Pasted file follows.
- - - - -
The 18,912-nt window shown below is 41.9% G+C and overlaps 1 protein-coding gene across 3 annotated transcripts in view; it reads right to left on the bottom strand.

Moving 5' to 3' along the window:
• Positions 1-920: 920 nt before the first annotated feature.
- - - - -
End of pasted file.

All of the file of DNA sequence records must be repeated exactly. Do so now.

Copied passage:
The 18,912-nt window shown below is 41.9% G+C and overlaps 1 protein-coding gene across 3 annotated transcripts in view; it reads right to left on the bottom strand.

Moving 5' to 3' along the window:
• Positions 1-920: 920 nt before the first annotated feature.